I was a Madonna “wanna-be” during my adolescence, when you would sing “Borderline”, “Lucky Star”, “Poppa Don’t Preach” and all of the other hit songs that many in my generation have memorized. To school, I would wear a black laced headband, black rubber bracelets and outfits that I thought would emulate you. I even got my hair permed to try to resemble yours. I worshiped you and your music; I looked up to you. Each Friday, I would look forward to the unveiling of the MTV World Exclusive Music Video release and eagerly anticipated purchasing your cassettes at the local Tower Records on the weekends.
Boy, have times changed.
And not just in the technology sense (record stores, cassettes, what are those?). As a young girl, I looked up to you were an inspiring entrepreneur; performer; musical writer; and dancer that could be a role model for all girls. There’s no question that your successes, both in performing arts and in the business world, have left a legacy behind that many will want to emulate. There is no doubt that your talent is exceptional, that you have a gift that millions have enjoyed for more than three decades and that you have – rightfully – enjoyed the fruits of your labors.
Which brings me to my open letter to you, in which I want to ask about the language used during the Women’s March in DC last Saturday.
You say that this is the start to be free to be who we are, and to be “equal”. Equal in what way? This is a loaded sentence, as everyone is unique and has different talents, abilities, strengths and weaknesses.
You also say that “good did not win” in this election. Can you clarify that for me? More than 30 million women cast their vote for Donald J. Trump on November 8th, and so did millions of men, of all different races, backgrounds, and nationalities. Does that mean that those of us who merely want to take care of their families, work their jobs and live their lives without needless and useless bureaucracy, are not good?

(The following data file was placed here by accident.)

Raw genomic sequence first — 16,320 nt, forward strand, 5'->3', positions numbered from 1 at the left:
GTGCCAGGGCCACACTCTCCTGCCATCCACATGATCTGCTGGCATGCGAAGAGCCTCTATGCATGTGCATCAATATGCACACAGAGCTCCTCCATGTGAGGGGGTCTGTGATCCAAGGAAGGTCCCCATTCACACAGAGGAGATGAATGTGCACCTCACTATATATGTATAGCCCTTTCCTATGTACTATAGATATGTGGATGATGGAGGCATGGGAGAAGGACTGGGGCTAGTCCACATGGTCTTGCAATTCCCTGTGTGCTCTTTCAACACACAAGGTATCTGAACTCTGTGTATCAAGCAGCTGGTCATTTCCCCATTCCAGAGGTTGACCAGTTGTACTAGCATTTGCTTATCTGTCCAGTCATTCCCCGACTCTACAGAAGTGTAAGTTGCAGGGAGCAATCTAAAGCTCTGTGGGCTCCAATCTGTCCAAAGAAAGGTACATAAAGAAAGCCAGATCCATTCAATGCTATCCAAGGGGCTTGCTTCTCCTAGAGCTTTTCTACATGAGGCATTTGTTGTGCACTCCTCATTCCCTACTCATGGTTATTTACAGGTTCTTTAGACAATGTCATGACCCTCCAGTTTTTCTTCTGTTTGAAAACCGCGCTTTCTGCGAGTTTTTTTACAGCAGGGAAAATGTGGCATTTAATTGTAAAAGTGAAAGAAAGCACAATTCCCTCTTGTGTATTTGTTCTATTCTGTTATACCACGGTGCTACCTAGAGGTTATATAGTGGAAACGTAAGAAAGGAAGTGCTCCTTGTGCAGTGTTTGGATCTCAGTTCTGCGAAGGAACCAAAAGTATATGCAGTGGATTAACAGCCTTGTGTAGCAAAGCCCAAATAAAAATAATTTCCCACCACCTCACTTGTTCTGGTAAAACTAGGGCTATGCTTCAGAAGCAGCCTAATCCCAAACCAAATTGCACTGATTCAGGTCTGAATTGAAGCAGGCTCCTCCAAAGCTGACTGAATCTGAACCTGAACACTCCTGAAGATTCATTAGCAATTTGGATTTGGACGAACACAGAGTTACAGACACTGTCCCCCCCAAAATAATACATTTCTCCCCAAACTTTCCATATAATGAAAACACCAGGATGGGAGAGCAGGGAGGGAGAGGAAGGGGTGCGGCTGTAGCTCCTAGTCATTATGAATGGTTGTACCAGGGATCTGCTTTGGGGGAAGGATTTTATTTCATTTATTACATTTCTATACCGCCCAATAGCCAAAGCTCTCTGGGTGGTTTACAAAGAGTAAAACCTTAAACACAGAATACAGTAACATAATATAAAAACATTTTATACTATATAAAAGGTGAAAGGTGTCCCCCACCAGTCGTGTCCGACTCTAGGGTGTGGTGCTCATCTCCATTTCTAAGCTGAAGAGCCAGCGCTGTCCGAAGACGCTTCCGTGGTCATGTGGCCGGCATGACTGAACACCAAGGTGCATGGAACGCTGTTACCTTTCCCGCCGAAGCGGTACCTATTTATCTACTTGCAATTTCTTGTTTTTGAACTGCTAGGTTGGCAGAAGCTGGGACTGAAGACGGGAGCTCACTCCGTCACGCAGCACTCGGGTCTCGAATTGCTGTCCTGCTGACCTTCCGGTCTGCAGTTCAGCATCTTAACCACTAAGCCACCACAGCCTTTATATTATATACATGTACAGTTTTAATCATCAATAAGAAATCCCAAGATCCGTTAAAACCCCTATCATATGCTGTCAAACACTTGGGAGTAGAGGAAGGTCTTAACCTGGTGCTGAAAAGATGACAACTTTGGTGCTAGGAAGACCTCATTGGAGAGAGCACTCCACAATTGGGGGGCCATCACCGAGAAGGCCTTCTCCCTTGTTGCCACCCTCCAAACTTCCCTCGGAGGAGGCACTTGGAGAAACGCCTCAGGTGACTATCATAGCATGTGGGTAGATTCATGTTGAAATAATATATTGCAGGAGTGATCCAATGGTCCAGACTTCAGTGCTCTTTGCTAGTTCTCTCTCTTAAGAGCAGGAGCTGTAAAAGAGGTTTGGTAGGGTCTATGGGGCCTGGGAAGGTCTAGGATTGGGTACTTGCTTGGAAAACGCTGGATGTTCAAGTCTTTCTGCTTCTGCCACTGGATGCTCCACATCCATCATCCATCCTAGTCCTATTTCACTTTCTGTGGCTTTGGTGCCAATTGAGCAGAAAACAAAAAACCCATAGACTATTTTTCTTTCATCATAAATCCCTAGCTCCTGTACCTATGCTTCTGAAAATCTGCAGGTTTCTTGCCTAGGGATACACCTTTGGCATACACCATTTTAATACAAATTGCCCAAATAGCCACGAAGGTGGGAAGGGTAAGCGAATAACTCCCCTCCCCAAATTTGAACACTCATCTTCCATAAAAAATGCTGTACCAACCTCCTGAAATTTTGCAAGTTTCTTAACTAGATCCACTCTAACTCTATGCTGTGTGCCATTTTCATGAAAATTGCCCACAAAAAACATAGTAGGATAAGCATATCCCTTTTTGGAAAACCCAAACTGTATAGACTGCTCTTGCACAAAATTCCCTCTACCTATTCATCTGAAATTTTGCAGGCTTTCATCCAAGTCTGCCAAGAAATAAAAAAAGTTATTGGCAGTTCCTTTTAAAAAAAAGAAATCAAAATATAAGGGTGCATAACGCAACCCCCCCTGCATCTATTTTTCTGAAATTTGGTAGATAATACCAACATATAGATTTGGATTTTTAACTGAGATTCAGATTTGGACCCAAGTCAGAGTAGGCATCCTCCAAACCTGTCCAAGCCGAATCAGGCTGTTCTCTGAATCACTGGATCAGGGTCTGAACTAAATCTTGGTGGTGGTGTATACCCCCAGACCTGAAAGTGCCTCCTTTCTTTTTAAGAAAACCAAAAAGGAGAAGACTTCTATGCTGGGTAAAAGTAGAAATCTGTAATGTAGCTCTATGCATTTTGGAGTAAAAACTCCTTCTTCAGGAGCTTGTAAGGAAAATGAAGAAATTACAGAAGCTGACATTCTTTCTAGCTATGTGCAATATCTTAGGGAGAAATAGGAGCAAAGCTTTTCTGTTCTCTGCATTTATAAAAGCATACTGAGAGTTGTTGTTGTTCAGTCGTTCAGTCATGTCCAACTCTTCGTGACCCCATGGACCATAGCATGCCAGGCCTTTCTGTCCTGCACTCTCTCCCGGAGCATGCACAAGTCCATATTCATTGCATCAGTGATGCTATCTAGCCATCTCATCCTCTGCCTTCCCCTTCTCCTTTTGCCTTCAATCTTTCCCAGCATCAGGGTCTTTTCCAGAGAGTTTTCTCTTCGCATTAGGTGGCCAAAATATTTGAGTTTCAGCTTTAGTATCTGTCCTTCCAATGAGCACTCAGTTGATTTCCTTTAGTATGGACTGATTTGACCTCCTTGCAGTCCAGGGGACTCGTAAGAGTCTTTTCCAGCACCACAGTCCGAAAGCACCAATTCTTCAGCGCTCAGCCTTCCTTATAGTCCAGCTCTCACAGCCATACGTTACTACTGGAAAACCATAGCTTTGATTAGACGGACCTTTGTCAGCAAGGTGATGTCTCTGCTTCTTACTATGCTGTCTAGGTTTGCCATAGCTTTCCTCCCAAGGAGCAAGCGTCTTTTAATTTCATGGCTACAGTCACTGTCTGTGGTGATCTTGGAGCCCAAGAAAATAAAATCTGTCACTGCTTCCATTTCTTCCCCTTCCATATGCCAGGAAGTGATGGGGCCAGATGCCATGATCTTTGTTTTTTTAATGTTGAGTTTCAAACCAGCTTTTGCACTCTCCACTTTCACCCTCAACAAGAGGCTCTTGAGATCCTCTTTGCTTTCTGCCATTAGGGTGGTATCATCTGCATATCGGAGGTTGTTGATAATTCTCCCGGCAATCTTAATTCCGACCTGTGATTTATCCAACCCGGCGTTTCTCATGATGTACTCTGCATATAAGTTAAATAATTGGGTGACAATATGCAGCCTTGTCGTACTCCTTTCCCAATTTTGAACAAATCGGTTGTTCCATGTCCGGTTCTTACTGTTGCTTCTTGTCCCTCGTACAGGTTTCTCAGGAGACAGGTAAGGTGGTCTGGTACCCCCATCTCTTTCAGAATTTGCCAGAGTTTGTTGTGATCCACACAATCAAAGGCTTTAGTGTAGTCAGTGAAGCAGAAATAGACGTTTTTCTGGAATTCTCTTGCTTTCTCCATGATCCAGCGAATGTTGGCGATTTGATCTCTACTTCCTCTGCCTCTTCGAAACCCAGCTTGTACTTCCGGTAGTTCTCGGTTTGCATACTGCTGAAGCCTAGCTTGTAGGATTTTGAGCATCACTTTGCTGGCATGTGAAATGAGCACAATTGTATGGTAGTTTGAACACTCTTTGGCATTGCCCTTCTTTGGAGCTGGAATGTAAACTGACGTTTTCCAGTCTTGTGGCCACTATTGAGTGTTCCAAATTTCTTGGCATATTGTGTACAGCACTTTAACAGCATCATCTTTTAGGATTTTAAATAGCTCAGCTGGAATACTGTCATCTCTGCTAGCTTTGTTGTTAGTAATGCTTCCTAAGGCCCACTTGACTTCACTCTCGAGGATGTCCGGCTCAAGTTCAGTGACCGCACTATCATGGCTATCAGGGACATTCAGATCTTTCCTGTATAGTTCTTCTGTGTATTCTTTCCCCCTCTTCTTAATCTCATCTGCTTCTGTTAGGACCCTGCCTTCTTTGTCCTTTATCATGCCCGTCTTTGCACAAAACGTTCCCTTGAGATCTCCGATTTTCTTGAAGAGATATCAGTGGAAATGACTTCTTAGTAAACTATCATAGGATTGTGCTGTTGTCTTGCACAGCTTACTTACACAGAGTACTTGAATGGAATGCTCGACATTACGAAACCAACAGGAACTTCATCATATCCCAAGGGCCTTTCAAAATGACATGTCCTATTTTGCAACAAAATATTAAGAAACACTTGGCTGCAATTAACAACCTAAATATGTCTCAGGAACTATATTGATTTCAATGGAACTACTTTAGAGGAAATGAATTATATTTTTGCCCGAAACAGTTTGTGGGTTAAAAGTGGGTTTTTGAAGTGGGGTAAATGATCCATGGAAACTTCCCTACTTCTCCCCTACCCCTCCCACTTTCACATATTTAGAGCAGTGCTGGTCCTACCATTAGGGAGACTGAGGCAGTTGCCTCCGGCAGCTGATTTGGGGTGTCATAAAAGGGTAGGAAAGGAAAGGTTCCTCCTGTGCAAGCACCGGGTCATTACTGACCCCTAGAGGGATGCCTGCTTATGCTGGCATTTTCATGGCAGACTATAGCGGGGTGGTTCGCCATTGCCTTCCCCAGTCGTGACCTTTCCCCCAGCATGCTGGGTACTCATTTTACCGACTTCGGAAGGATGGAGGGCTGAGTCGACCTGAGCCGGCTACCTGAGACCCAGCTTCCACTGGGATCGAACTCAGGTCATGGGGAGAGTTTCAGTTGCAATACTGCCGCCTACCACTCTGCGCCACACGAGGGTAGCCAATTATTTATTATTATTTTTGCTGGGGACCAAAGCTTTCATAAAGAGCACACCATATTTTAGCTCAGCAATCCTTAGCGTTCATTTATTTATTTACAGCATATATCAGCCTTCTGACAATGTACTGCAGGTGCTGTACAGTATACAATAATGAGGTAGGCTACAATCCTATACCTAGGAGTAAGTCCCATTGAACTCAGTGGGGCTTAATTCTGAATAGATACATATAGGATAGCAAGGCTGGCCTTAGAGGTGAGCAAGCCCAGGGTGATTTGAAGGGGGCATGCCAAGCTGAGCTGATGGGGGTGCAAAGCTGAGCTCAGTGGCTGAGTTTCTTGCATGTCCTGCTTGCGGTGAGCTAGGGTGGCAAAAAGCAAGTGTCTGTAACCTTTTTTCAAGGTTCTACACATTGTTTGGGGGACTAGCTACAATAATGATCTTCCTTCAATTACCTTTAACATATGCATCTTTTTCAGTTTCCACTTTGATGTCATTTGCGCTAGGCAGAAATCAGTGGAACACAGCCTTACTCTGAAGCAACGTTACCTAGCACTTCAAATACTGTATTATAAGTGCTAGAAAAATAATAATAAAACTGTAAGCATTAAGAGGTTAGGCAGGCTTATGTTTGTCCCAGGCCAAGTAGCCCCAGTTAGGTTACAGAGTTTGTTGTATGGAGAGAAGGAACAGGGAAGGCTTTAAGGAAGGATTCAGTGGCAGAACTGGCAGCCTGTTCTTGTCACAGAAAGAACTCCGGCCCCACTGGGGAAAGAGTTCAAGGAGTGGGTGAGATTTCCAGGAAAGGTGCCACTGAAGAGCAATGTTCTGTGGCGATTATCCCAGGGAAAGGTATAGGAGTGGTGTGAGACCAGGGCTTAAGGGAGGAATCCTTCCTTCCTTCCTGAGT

Do you mean that we are not good because those of us who cast our vote for Trump did not swallow the mainstream media narrative that you and your fellow elite class of celebrities top 1 percenters that Hillary was our only choice?
You also said that you expressed wishes about blowing up the White House; so you advocate hurting not only our President, but his wife and child, as well as those who work for the President and their families?
My understanding is that you employ a team of bodyguards on your payroll to protect you as you travel from place to place, and in your day-to-day life. I do not condemn you for doing so; but please realize that the majority of us “deplorables” don’t have the access to those types of resources that you seemingly take for granted. Many of us do not have that luxury, so that is why we cast our vote for Trump in that he supports gun owners’ rights and our military and law enforcement to be the most effective at protecting as many Americans as possible.
I don’t wish you any ill will; mostly, I will pray for you that you find some peace, despite the violent rhetoric that you espoused during the march. As a high-profile wealthy celebrity, I don’t see how you find yourself deprived of much, but perhaps you can explain that if you see fit.
But I will say this; Madonna, you do not speak for me.